"Lola Versus" is a comic case study of a yearlong emotional meltdown for an about-to-turn-30, angsty, artsy New Yorker. While that might not sound entertaining, it is made so by star Greta Gerwig, who inhabits Lola with an endearing ease.
The about-to-turn-30, angsty, artsy New York couple behind the film — Daryl Wein and Zoe Lister-Jones — have essentially thrown a pity party for Lola. (The duo wrote the screenplay, then Wein directed and Lister-Jones plays Lola's friend Alice.) Massive tears are shed, too much alcohol is consumed, there's a bit of random sex, a bit of desperate random sex and Lola spends enough time lying on the floor moaning to qualify as a narcissistic mess.
That's what passes for a plot, yet it is almost enough because Gerwig is that distinctive and interesting an actress to watch, especially when the story includes a lot of raw truth-telling. She is always game for baring her soul, even when it's not pretty — something there were glimpses of in her turn as a Hollywood assistant type-occasional lover in 2010's "Greenberg" opposite Ben Stiller. Here that soul-baring, soul-searching is the centerpiece of the film. Unfortunately, not much else about "Lola Versus" matches that standard.
Lola's story begins on a very short-lived high. It's three weeks before her wedding to Luke (Joel Kinnaman), an up-and-coming visual artist who is sexy, sweet and getting a serious case of cold feet. Kinnaman, known for his role as a tough, cynical cop on TV's "The Killing," sheds all that to go soft in playing Luke. Even so, Luke breaks it off completely, and since they are living in his cool loft, she's the one who finds herself out on the street. Not literally, of course — there is her parents' place to crash, then a tiny apartment.
She may have lost her fiance, but Lola is not alone. As good as Gerwig is, she is always better when she's surrounded by other characters because there is something tangibly fresh about the way she plays off other actors.
The support system here starts with Debra Winger and Bill Pullman. They play her parents as world-weary, wise and not too worried — they figure Lola will in time figure her life out. Hamish Linklater is Henry, a close friend of both Lola's and Luke's and someone she might be attracted to post-breakup. Linklater seems to be turning up everywhere these days, usually charming someone, as he does in this season of "The Big C." Whether it's that head of dark curls or the face built around doe eyes that gives the actor such an appealing naivete, it works well for Henry's ride on this emotional roller coaster and makes him almost as interesting to watch as Gerwig.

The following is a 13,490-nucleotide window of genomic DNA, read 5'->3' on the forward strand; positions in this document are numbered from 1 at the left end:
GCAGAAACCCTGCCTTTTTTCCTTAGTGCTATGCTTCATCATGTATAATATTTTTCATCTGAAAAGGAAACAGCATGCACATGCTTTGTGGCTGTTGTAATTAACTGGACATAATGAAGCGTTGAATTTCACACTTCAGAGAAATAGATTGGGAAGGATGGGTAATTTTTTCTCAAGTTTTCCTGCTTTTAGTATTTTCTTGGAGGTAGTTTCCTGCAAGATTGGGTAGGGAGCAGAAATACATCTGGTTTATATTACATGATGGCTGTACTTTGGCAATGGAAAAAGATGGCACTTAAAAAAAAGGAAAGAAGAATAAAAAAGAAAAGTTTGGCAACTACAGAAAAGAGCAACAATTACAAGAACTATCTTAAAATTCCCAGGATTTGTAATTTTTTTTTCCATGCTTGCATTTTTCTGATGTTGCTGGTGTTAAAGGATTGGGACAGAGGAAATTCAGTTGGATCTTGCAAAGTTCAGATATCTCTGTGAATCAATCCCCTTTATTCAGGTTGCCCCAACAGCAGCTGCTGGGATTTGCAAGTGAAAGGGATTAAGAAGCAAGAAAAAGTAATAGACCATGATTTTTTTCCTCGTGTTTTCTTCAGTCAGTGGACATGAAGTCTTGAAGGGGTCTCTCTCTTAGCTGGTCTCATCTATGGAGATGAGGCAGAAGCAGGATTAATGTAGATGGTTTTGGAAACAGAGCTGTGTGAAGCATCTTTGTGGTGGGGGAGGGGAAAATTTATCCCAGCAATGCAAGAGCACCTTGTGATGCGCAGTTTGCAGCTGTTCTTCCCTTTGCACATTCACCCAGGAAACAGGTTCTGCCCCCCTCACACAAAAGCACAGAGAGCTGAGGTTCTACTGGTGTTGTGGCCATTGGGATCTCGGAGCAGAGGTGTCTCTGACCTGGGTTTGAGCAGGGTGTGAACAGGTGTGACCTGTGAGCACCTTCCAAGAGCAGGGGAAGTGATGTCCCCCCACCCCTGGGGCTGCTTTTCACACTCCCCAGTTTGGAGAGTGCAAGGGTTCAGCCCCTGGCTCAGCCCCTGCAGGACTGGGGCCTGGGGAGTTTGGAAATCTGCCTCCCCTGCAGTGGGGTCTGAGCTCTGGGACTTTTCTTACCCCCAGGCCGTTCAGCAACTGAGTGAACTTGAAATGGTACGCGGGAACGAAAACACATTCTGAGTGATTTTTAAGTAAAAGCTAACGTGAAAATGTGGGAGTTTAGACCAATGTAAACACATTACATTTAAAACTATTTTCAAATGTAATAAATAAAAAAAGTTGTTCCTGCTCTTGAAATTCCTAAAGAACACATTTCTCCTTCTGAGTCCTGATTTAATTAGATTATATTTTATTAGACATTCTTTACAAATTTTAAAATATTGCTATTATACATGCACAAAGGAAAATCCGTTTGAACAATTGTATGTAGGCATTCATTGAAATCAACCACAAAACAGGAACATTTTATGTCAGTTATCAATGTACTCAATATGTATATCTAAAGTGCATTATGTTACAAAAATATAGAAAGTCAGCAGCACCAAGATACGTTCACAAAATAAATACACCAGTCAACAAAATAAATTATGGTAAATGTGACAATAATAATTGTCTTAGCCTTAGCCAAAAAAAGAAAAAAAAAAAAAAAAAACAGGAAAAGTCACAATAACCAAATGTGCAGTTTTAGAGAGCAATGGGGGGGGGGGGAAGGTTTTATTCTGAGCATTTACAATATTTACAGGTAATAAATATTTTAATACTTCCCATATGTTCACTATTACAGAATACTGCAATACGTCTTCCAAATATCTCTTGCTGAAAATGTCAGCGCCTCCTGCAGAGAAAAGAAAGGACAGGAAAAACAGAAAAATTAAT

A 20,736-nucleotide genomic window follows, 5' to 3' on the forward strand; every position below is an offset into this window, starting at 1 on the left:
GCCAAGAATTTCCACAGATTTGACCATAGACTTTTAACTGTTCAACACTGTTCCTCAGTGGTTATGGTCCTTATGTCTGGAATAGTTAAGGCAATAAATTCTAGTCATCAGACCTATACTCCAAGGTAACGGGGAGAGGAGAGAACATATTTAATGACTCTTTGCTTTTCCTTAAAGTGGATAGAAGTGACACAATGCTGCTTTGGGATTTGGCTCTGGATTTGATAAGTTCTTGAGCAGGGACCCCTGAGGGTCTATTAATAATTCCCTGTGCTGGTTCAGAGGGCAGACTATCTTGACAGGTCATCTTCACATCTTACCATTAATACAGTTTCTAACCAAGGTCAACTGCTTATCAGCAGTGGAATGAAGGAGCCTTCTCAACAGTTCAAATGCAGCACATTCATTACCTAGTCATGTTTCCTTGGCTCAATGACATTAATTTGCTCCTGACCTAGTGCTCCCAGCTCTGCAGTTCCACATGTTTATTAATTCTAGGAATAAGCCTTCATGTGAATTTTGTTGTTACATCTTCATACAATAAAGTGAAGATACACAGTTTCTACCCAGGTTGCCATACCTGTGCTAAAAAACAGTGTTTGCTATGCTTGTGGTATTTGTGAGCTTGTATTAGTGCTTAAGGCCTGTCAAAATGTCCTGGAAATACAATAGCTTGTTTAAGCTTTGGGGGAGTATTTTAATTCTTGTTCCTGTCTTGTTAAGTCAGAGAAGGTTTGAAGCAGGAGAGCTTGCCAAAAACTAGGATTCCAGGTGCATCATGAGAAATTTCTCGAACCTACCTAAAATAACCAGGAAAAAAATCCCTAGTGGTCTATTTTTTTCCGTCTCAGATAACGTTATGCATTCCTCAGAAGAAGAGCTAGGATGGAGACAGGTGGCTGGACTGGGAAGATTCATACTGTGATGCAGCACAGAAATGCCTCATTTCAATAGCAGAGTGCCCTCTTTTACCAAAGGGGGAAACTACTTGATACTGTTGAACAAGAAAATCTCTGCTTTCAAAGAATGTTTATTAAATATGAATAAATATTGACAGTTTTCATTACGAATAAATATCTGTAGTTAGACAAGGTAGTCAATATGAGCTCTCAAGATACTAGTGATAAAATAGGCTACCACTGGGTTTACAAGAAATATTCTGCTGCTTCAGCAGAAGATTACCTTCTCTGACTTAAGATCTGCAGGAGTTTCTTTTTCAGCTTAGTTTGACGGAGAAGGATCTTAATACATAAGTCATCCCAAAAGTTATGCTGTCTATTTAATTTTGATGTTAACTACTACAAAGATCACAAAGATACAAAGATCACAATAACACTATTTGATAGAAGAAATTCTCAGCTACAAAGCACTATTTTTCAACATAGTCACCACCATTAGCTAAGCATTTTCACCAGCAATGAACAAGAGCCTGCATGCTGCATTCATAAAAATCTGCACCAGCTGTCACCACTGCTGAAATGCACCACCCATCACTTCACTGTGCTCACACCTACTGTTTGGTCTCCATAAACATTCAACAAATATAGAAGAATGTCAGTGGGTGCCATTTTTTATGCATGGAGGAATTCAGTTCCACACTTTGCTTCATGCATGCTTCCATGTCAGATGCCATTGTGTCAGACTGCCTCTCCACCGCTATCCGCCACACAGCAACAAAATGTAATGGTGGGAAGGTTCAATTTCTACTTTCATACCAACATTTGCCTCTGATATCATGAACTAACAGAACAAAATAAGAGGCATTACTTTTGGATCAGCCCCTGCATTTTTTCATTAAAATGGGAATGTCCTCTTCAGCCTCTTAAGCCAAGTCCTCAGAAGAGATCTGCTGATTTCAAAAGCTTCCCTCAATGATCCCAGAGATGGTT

Then there is Lister-Jones, doing her thing as Alice. It's a kind of dry, deadpan, self-deprecating rap that we saw when she played another BFF in the TV comedy "Whitney." But it was better showcased in "Breaking Upwards," the film she and Wein co-wrote and co-starred in about their own carefully orchestrated breakup (they are back to being a couple again).
What was underrealized in that earlier relationship comedy comes together better, if not fully, in "Lola Versus." One of the strengths the filmmakers have is in dialogue that is smartly sharp without seeming too precious or too caustic. One of the weaknesses is a shaky structure underneath. What helps is that Wein brings a strong visual sensitivity to the patter, the pain and the silences. His choice to shoot on film rather than going digital, with Jakob Ihre ("Oslo, August 31st") handling the cinematography, creates a movie that, like Gerwig, is lovely to look at — which is almost, almost enough.
'Lola Versus' -- 2 1/2 stars
MPAA rating: R (for language, sexuality and drug use)
Running time: 1:26